Annalise Granger, 14, strikes an effortless pose while balancing atop her horse. Granger made her way to Gainesville from Dothan, Alabama, to be a part of her first Hoggetowne experience. (Teal Garth/WUFT News)

 

Wesley, a 15-year-old European Kestrel, sits calmly on his perch at the Birds of Prey booth, in front of 18 other various birds of prey, plus one parrot. Wesley was captive bred and, as a Kestrel, is known for his “sassy personality” and call that is often used as a nature sound effect in movies.
Wesley, a 15-year-old European Kestrel, sits calmly on his perch at the Birds of Prey booth, in front of 18 other various birds of prey, plus one parrot. Wesley was captive bred and, as a Kestrel, is known for his “sassy personality” and call that is often used as a nature sound effect in movies. (Teal Garth/WUFT News)

 

Nicole Horenstein forges bronze in front of a flaming furnace. Horenstein is a Gainesville resident and a part of IronFlower Forge, a local blacksmith business.
Nicole Horenstein forges bronze in front of a flaming furnace. Horenstein is a Gainesville resident and a part of IronFlower Forge, a local blacksmith business. (Teal Garth/WUFT News)

 

Teresa Songster, 50, strums a soft melody on her harp next to an empty chair waiting to be filled by her daughter, Heather. Songster started playing the harp in 2000, after her daughter took an interest, and has been playing at Hoggetowne ever since. The mother-daughter pair from Orlando call themselves the Harpies.
Teresa Songster, 50, strums a soft melody on her harp next to an empty chair waiting to be filled by her daughter, Heather. Songster started playing the harp in 2000, after her daughter took an interest, and has been playing at Hoggetowne ever since. The mother-daughter pair from Orlando call themselves the Harpies. (Teal Garth/WUFT News)

 

Performer Medieval Kineval balances on a ball while juggling three bowling pins and holding a spinning plate on a rod above his head with his teeth. Quite the multitasker, Kineval continued to generate applause from the crowd when he later traded the bowling pins for knives.
Performer Medieval Kineval balances on a ball while juggling three bowling pins and holding a spinning plate on a rod above his head with his teeth. Quite the multitasker, Kineval continued to generate applause from the crowd when he later traded the bowling pins for knives. (Teal Garth/WUFT News)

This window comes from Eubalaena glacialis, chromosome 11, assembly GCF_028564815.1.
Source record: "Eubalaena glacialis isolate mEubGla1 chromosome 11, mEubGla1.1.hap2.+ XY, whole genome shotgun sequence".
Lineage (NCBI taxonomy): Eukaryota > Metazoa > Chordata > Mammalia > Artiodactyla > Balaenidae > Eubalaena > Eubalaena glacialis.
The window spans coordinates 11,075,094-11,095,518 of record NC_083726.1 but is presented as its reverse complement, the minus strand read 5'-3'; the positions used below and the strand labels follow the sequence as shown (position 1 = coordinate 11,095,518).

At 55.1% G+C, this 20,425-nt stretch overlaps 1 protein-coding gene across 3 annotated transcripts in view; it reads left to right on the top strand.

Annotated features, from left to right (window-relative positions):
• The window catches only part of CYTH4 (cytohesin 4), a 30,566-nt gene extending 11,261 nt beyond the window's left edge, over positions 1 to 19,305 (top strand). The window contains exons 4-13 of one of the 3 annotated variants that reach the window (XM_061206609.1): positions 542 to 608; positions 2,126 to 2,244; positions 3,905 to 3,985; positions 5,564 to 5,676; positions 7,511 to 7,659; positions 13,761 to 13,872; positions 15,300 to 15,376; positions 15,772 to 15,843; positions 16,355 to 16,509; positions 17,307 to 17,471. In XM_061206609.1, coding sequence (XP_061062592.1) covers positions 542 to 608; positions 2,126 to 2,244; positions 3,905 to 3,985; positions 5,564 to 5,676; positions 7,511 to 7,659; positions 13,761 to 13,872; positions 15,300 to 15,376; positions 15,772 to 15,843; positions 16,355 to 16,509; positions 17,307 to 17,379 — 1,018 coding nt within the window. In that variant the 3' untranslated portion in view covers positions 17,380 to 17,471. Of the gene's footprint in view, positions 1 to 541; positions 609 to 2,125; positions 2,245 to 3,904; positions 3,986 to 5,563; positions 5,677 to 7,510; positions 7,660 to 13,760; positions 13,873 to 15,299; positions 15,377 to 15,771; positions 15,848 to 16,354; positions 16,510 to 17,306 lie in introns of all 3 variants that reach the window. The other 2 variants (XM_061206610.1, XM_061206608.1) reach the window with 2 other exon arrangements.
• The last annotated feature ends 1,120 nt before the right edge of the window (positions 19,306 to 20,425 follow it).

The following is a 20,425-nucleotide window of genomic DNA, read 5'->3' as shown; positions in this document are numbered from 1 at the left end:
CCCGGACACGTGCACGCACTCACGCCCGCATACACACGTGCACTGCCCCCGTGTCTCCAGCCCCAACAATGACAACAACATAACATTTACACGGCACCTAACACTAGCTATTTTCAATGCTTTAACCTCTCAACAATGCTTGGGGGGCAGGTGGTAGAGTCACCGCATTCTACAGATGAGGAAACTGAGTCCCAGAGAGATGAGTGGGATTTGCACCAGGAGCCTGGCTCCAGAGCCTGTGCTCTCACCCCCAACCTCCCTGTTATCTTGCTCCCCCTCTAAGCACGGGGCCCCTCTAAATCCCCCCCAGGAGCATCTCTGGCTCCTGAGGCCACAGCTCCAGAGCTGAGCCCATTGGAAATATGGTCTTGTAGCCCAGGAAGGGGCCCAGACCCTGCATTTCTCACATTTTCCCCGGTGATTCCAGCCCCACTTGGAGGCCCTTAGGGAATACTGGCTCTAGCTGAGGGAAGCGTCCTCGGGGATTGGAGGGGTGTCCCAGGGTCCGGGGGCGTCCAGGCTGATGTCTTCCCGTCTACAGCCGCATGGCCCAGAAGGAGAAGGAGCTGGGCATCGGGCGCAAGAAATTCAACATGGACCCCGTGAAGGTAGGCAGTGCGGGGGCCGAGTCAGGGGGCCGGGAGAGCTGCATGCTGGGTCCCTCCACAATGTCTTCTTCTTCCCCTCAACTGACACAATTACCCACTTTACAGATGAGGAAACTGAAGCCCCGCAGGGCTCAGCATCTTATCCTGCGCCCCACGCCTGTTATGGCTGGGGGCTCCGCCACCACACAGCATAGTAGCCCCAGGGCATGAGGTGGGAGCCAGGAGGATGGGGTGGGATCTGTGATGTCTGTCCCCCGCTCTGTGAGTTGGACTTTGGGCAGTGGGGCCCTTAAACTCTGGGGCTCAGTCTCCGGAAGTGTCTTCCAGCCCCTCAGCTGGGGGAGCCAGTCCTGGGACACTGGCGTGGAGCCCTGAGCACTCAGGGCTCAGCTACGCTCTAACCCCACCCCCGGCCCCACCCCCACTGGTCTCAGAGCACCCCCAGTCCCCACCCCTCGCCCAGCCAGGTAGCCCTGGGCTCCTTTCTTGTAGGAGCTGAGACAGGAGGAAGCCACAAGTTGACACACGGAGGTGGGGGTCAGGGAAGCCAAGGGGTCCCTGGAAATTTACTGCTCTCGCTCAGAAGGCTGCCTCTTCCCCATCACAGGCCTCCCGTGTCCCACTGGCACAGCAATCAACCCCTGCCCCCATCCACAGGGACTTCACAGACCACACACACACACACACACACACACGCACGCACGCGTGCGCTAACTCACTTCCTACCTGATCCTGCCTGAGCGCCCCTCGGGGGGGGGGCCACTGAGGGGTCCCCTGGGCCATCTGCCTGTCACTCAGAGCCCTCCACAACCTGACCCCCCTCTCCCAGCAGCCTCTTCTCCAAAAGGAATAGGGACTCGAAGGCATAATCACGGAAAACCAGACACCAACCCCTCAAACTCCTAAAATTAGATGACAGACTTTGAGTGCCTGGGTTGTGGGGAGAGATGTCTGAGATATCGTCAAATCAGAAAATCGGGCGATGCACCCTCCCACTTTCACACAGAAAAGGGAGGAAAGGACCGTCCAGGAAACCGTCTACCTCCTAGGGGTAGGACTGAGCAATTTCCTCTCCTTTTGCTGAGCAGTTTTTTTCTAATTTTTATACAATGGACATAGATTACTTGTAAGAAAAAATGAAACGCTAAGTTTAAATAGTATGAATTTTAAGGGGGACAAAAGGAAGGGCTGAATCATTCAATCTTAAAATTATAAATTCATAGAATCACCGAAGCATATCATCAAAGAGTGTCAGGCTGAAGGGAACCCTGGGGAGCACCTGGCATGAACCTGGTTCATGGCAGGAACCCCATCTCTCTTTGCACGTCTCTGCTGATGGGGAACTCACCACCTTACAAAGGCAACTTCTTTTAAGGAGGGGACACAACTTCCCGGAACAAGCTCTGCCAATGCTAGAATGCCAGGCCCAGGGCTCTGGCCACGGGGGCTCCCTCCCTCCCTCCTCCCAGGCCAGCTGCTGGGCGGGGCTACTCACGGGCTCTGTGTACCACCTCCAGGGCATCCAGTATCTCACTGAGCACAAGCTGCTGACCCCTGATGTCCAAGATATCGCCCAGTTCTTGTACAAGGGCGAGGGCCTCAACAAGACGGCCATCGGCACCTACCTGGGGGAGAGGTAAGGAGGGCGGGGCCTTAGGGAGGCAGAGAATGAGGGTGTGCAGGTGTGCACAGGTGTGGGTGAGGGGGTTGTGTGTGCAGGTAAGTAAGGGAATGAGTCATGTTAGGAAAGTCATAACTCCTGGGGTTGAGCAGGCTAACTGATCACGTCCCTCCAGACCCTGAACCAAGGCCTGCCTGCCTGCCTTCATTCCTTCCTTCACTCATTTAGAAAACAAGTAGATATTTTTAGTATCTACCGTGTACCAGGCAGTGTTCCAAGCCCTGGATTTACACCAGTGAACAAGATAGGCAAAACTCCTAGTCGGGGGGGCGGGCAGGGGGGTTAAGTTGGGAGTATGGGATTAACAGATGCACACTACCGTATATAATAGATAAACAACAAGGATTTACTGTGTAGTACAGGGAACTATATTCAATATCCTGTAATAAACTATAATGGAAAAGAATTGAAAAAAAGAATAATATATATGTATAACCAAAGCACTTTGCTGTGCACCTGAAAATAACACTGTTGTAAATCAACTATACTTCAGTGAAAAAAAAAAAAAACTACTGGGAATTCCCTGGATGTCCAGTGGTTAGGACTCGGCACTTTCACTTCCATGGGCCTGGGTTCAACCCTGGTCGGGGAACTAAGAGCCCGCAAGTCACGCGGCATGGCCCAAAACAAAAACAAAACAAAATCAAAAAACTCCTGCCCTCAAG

Amy Carpus and Jason Ray, 30, demonstrate the process of coloring fabric with natural materials. Carpus dyed a piece of cloth purple using logwood and cochineal while Ray stained string blue with a mix of woad and ammonia.
Amy Carpus and Jason Ray, 30, demonstrate the process of coloring fabric with natural materials. Carpus dyed a piece of cloth purple using logwood and cochineal while Ray stained string blue with a mix of woad and ammonia. (Teal Garth/WUFT News)

 

Melanie Davis, 57, practices her weaving while Victoria Masters, 34, spins thread. All members of the Society of Creative Anachronism, Davis and Masters are the counterpart to Carpus and Ray’s dyeing process in the demonstration of how clothes used to be made.
Melanie Davis, 57, practices her weaving while Victoria Masters, 34, spins thread. All members of the Society of Creative Anachronism, Davis and Masters are the counterpart to Carpus and Ray’s dyeing process in the demonstration of how clothes used to be made. (Teal Garth/WUFT News)

 

Margaret perches precariously on a ball while her husband, Cameron (right), and partner, Jimmy (left), toss knifes back and forth on either side of her. Margaret made it out of the routine unscathed and the group, who call themselves Barely Balanced, moved on to their next stunt.
Margaret perches precariously on a ball while her husband, Cameron (right), and partner, Jimmy (left), toss knifes back and forth on either side of her. Margaret made it out of the routine unscathed and the group, who call themselves Barely Balanced, moved on to their next stunt. (Teal Garth/WUFT News)

 

Topsy Turvy sisters work together to create an acrobatic pose that leaves the audience wanting more. They brought stunts, as well as jokes to the King’s Table Theatre where a large crowd had gathered by the end of their performance.
Topsy Turvy sisters work together to create an acrobatic pose that leaves the audience wanting more. They brought stunts, as well as jokes to the King’s Table Theatre where a large crowd had gathered by the end of their performance. (Teal Garth/WUFT News)

About Teal Garth

Teal Garth is a reporter for WUFT News and can be reached at tealgarth@gmail.com or 850-380-1366.